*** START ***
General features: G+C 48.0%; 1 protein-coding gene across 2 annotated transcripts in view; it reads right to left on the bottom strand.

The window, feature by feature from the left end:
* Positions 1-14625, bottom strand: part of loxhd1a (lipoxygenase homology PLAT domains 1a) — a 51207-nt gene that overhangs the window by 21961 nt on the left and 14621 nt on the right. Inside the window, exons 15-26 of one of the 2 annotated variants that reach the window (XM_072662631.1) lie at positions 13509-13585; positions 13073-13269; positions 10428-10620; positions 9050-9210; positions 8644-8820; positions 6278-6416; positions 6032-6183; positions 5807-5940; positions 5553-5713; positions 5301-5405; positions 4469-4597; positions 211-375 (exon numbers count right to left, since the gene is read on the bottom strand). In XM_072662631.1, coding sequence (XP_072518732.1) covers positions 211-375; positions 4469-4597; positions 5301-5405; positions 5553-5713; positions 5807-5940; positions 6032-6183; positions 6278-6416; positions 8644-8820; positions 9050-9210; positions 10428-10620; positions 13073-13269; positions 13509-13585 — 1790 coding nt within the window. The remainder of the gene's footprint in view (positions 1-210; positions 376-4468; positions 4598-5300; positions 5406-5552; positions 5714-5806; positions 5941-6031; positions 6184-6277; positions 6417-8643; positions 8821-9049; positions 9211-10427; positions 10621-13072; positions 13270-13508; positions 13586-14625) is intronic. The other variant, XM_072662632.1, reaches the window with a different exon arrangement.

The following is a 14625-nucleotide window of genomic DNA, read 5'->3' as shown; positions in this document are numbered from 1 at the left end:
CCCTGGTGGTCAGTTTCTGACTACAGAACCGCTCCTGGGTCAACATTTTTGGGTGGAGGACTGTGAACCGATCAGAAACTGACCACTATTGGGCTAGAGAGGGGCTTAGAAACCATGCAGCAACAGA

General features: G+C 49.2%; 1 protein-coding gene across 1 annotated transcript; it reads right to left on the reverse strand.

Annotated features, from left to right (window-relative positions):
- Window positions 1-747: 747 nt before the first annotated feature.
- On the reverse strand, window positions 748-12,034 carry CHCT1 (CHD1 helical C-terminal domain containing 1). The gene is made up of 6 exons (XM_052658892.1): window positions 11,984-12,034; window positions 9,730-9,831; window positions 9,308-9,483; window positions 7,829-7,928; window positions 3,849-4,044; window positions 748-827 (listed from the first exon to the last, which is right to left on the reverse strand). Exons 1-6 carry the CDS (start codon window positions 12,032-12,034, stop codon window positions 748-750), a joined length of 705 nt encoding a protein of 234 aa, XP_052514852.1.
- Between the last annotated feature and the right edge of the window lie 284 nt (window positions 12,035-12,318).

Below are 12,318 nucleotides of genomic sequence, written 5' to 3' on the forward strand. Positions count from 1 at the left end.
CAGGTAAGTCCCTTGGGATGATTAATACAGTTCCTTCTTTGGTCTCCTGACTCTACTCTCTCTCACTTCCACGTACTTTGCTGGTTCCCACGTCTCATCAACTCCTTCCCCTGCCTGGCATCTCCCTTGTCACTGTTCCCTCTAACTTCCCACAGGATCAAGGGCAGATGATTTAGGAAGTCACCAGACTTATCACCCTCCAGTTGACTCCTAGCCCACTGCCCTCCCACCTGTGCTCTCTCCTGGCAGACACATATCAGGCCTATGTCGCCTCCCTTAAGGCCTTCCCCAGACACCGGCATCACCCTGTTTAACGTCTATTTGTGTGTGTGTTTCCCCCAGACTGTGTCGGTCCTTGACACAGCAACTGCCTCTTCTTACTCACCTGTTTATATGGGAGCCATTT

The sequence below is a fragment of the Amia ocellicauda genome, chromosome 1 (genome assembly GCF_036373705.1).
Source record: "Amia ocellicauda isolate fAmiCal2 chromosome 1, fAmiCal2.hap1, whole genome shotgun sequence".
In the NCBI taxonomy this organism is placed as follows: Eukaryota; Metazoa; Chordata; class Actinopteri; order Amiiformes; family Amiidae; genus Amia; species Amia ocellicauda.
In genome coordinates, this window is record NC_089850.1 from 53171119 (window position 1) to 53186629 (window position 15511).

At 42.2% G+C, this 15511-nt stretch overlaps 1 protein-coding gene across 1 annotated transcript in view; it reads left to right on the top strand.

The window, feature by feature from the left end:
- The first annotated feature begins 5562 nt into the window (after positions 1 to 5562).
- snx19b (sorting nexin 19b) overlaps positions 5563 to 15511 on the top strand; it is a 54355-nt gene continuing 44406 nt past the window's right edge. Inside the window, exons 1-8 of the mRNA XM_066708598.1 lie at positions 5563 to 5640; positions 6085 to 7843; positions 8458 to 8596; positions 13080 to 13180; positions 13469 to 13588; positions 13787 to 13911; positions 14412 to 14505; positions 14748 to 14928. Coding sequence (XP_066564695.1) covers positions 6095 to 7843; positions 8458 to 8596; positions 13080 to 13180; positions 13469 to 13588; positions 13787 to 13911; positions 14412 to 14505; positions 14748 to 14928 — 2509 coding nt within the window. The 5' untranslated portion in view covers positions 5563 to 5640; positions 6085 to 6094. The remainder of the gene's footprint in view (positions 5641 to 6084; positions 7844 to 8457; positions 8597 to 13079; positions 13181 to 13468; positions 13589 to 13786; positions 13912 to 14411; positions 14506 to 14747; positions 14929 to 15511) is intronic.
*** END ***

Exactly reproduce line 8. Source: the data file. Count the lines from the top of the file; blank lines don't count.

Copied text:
- Window positions 1-747: 747 nt before the first annotated feature.